In general, at lower temperatures, higher pressure must be applied with the rigid part to press out the surface irregularities. On the other hand, the temperature should not be so high that the window material melts or burns.

In some implementations, e.g., for a urethane-based window, the surface of the heated part that will contact the window can be raised to a temperature above 150.degree. C., e.g., to a temperature between 150.degree. C. and 250.degree. C.,e.g., to a temperature of about 200.degree. C.

In some implementations, the window material can be subjected to polishing in conjunction with heat treatment.

Referring to FIG. 9, a heating system 180 can include a rigid thermally conductive body 182 with a smooth surface 184, e.g., a metal plate, that is applied to a surface, e.g., the bottom surface 44, of the window 40. The body 182 can be heated,e.g., by a resistive heating element 186 connected to a power supply 188. The resistive heating element 186 can be embedded in the thermally conductive body 182 as shown, or a separate part attached to the thermally conductive body 182. For example,they heating system could be a consumer ironing appliance, or a soldering iron having the tip fitted with a thermally conductive plate.

If the polishing pad 18 includes a backing layer 22, the polishing layer 20 with molded window 40 can be secured to the backing layer 22, e.g., with a pressure sensitive adhesive, before or after treatment of the window 40.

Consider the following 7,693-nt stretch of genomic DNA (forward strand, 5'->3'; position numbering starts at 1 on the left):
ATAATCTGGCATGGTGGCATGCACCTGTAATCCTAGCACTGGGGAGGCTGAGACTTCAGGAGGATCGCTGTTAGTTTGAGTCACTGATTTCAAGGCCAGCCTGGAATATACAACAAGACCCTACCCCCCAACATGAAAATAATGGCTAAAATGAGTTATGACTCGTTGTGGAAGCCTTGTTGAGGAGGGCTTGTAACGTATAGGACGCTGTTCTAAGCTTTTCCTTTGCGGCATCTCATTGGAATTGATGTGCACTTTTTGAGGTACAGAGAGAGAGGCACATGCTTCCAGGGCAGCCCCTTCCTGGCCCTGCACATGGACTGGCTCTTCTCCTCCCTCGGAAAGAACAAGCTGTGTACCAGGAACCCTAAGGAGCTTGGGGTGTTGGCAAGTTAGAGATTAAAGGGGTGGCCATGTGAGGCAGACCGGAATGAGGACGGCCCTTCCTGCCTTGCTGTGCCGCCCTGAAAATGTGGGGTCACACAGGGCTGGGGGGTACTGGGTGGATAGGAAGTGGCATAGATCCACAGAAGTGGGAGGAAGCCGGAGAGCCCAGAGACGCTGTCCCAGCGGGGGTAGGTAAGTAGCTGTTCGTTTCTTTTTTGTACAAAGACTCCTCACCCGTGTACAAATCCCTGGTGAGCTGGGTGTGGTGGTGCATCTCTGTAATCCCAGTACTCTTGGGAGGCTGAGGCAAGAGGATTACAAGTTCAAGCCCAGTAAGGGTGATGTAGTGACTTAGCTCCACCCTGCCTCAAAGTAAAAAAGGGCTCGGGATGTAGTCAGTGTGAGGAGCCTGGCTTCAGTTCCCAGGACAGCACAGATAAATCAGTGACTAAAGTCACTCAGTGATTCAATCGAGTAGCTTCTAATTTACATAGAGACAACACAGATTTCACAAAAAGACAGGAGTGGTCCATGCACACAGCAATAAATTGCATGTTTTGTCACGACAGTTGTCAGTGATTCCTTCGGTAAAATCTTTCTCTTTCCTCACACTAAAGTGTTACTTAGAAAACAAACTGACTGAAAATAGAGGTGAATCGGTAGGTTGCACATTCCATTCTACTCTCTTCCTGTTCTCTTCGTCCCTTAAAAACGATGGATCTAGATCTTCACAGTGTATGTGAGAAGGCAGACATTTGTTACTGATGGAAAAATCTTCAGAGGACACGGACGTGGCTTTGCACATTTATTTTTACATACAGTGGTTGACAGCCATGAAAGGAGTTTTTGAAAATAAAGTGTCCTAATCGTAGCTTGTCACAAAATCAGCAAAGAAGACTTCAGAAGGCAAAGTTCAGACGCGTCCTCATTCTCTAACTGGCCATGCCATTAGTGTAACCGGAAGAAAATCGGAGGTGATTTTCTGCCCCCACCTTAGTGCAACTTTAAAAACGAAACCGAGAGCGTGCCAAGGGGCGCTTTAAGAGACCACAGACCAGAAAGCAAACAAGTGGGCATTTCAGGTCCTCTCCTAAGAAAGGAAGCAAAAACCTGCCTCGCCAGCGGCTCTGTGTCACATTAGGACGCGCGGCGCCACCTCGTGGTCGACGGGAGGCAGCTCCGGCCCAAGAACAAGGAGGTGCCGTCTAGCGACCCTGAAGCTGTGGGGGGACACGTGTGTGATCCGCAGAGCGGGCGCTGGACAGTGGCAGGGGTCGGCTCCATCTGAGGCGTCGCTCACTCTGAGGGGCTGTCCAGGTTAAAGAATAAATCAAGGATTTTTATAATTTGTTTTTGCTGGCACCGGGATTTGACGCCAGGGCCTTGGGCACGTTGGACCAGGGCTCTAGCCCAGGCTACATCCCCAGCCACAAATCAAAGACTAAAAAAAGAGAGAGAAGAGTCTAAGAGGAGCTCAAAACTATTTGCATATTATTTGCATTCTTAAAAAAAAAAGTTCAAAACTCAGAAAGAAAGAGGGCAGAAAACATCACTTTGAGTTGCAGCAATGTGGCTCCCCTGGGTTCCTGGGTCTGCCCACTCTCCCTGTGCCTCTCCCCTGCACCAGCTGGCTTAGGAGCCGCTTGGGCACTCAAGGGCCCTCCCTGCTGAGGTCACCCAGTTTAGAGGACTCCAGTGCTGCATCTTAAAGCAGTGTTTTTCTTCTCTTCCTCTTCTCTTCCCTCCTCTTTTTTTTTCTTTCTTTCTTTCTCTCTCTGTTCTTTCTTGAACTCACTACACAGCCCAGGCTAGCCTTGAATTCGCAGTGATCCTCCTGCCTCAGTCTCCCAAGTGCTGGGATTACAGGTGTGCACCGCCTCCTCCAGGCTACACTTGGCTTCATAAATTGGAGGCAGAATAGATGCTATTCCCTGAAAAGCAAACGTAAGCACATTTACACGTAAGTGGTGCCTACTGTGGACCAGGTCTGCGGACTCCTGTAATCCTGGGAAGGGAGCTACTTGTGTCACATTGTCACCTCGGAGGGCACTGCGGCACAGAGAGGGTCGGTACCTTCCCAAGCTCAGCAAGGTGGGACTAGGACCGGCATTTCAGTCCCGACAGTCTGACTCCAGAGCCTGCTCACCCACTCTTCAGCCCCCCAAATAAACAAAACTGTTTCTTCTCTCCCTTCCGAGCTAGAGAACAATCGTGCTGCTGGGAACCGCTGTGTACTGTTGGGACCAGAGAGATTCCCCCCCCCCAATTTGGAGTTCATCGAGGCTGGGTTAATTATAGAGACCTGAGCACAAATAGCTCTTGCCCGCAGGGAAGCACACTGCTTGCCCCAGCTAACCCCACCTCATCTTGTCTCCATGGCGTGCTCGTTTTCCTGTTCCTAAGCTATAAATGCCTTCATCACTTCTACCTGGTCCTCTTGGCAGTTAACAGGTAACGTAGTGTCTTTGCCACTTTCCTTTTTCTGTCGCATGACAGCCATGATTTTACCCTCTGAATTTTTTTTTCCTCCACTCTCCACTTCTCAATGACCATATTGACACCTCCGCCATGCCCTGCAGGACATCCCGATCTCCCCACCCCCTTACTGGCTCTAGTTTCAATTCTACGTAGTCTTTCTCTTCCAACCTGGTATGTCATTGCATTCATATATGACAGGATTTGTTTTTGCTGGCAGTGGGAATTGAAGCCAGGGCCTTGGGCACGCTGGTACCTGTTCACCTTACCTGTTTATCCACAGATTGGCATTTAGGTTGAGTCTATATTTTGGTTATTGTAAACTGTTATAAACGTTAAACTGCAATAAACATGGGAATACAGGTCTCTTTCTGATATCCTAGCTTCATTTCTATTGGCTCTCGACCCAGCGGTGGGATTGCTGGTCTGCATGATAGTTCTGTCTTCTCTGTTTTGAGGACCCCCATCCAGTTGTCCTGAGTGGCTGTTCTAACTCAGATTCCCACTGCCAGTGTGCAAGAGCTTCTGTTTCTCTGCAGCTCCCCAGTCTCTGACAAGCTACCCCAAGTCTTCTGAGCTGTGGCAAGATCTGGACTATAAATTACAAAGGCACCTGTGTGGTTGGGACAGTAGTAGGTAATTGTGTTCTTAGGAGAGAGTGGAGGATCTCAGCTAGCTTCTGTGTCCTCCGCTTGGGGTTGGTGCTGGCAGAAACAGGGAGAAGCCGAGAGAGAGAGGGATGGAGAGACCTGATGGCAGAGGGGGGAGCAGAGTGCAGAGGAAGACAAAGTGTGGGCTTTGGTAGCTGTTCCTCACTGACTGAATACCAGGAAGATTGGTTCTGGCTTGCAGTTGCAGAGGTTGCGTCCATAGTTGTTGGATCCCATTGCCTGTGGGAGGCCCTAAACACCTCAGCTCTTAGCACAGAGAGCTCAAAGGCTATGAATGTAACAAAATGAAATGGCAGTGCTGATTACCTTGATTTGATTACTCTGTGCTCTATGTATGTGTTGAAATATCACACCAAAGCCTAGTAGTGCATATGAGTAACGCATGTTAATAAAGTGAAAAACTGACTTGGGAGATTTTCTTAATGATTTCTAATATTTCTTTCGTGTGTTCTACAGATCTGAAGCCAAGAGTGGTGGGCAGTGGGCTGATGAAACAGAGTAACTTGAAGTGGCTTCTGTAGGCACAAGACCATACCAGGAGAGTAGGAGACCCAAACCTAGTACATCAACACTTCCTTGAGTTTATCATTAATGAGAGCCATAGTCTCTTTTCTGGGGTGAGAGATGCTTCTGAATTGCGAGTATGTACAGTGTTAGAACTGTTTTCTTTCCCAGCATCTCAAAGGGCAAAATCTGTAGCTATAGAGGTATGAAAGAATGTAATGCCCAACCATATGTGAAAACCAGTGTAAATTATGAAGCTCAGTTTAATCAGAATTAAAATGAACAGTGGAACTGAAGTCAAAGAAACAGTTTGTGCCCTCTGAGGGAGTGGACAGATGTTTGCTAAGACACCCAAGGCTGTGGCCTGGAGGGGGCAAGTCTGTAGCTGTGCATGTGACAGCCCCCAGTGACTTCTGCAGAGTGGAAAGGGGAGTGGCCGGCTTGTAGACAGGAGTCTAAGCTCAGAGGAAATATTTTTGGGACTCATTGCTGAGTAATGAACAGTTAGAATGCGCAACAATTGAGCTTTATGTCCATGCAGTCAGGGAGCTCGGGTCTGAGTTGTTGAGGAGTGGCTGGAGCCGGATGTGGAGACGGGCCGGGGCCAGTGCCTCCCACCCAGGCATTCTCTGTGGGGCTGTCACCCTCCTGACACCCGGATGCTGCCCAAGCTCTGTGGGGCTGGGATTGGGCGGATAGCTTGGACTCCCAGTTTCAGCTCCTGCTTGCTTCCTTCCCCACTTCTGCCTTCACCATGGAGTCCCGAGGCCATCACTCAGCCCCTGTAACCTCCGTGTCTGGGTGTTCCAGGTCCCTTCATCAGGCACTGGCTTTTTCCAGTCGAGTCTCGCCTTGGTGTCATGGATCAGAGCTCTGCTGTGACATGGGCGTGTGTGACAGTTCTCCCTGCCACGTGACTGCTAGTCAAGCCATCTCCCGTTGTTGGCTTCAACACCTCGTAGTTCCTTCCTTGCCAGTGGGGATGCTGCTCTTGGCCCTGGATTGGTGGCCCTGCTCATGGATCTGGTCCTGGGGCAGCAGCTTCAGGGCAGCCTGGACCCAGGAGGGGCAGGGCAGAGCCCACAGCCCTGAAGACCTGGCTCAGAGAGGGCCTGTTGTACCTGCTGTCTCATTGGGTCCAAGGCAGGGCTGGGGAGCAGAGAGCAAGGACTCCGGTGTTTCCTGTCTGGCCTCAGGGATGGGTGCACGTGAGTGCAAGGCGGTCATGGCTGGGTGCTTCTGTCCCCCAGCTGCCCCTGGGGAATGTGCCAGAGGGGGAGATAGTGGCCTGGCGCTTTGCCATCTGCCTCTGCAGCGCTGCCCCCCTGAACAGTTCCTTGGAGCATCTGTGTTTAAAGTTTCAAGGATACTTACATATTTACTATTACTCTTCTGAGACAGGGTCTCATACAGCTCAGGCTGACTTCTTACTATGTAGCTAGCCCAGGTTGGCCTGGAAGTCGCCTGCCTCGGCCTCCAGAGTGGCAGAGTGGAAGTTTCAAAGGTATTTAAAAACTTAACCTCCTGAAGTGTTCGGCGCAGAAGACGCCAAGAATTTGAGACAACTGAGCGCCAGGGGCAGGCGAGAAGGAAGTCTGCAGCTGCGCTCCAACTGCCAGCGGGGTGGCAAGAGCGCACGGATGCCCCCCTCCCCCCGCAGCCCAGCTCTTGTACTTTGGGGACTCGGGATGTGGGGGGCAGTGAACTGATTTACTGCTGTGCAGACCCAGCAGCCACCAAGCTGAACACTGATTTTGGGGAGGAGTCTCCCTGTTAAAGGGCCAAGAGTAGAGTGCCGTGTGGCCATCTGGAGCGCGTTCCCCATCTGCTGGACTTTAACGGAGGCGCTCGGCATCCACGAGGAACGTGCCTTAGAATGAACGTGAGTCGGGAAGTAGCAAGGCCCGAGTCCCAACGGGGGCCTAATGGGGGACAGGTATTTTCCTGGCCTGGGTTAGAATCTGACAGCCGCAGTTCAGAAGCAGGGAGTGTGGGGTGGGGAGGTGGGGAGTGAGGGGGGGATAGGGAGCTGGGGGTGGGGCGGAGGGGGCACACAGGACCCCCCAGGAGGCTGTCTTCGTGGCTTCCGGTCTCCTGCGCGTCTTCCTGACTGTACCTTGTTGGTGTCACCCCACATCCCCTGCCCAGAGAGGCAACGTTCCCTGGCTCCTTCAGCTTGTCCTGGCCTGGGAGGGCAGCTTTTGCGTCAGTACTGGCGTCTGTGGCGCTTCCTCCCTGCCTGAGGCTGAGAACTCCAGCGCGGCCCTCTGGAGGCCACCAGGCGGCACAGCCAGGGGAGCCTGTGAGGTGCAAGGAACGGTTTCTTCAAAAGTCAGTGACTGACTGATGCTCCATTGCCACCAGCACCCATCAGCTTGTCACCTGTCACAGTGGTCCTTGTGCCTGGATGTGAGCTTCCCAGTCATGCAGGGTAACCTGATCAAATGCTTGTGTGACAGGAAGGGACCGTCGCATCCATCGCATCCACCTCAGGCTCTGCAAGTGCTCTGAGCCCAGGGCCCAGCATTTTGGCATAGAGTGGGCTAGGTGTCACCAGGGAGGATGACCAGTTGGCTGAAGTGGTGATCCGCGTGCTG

As another example of surface treatment, a chemical solvent can be applied to the top and/or bottom window surface to dissolve away scratches or surface irregularity. Urethane solvents are commercially available.

A number of embodiments have been described. Nevertheless, it will be understood that various modifications may be made without departing from the spirit and scope of the disclosure. For example, although described above in the context of awindow that is molded to a polishing layer, the window could be skived from a block and then secured in a hole in the polishing layer, e.g., by adhesive. In this case, the window could be treated before or after being installed in the polishing pad. Inaddition, processes other than skiving, e.g., molding, could result in surface irregularities on the window surface. Accordingly, other embodiments are within the scope of the following claims.